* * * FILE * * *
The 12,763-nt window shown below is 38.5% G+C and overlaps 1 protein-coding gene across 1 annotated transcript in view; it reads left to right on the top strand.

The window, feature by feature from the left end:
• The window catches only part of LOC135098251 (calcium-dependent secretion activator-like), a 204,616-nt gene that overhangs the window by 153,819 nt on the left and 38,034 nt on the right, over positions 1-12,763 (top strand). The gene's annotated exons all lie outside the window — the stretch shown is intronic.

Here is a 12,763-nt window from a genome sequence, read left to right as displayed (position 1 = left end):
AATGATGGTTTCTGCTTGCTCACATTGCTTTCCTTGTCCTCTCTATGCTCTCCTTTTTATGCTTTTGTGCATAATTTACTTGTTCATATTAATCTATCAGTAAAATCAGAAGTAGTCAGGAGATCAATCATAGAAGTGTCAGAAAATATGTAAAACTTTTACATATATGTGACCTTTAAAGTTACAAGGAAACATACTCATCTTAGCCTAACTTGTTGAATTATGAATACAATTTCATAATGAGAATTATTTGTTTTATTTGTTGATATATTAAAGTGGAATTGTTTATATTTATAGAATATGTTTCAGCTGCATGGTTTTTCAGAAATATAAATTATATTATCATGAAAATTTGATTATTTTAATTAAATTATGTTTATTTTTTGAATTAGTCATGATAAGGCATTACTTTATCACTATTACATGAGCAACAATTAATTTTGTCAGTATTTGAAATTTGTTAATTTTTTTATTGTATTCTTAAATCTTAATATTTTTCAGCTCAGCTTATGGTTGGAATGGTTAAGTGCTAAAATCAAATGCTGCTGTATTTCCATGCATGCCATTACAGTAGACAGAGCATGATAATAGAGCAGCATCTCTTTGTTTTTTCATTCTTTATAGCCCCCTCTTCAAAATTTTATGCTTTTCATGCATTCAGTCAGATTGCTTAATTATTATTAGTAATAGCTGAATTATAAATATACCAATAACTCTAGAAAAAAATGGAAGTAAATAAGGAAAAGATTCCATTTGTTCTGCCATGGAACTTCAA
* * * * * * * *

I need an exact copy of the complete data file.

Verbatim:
The 12,763-nt window shown below is 38.5% G+C and overlaps 1 protein-coding gene across 1 annotated transcript in view; it reads left to right on the top strand.

The window, feature by feature from the left end:
• The window catches only part of LOC135098251 (calcium-dependent secretion activator-like), a 204,616-nt gene that overhangs the window by 153,819 nt on the left and 38,034 nt on the right, over positions 1-12,763 (top strand). The gene's annotated exons all lie outside the window — the stretch shown is intronic.

Here is a 12,763-nt window from a genome sequence, read left to right as displayed (position 1 = left end):
AATGATGGTTTCTGCTTGCTCACATTGCTTTCCTTGTCCTCTCTATGCTCTCCTTTTTATGCTTTTGTGCATAATTTACTTGTTCATATTAATCTATCAGTAAAATCAGAAGTAGTCAGGAGATCAATCATAGAAGTGTCAGAAAATATGTAAAACTTTTACATATATGTGACCTTTAAAGTTACAAGGAAACATACTCATCTTAGCCTAACTTGTTGAATTATGAATACAATTTCATAATGAGAATTATTTGTTTTATTTGTTGATATATTAAAGTGGAATTGTTTATATTTATAGAATATGTTTCAGCTGCATGGTTTTTCAGAAATATAAATTATATTATCATGAAAATTTGATTATTTTAATTAAATTATGTTTATTTTTTGAATTAGTCATGATAAGGCATTACTTTATCACTATTACATGAGCAACAATTAATTTTGTCAGTATTTGAAATTTGTTAATTTTTTTATTGTATTCTTAAATCTTAATATTTTTCAGCTCAGCTTATGGTTGGAATGGTTAAGTGCTAAAATCAAATGCTGCTGTATTTCCATGCATGCCATTACAGTAGACAGAGCATGATAATAGAGCAGCATCTCTTTGTTTTTTCATTCTTTATAGCCCCCTCTTCAAAATTTTATGCTTTTCATGCATTCAGTCAGATTGCTTAATTATTATTAGTAATAGCTGAATTATAAATATACCAATAACTCTAGAAAAAAATGGAAGTAAATAAGGAAAAGATTCCATTTGTTCTGCCATGGAACTTCAA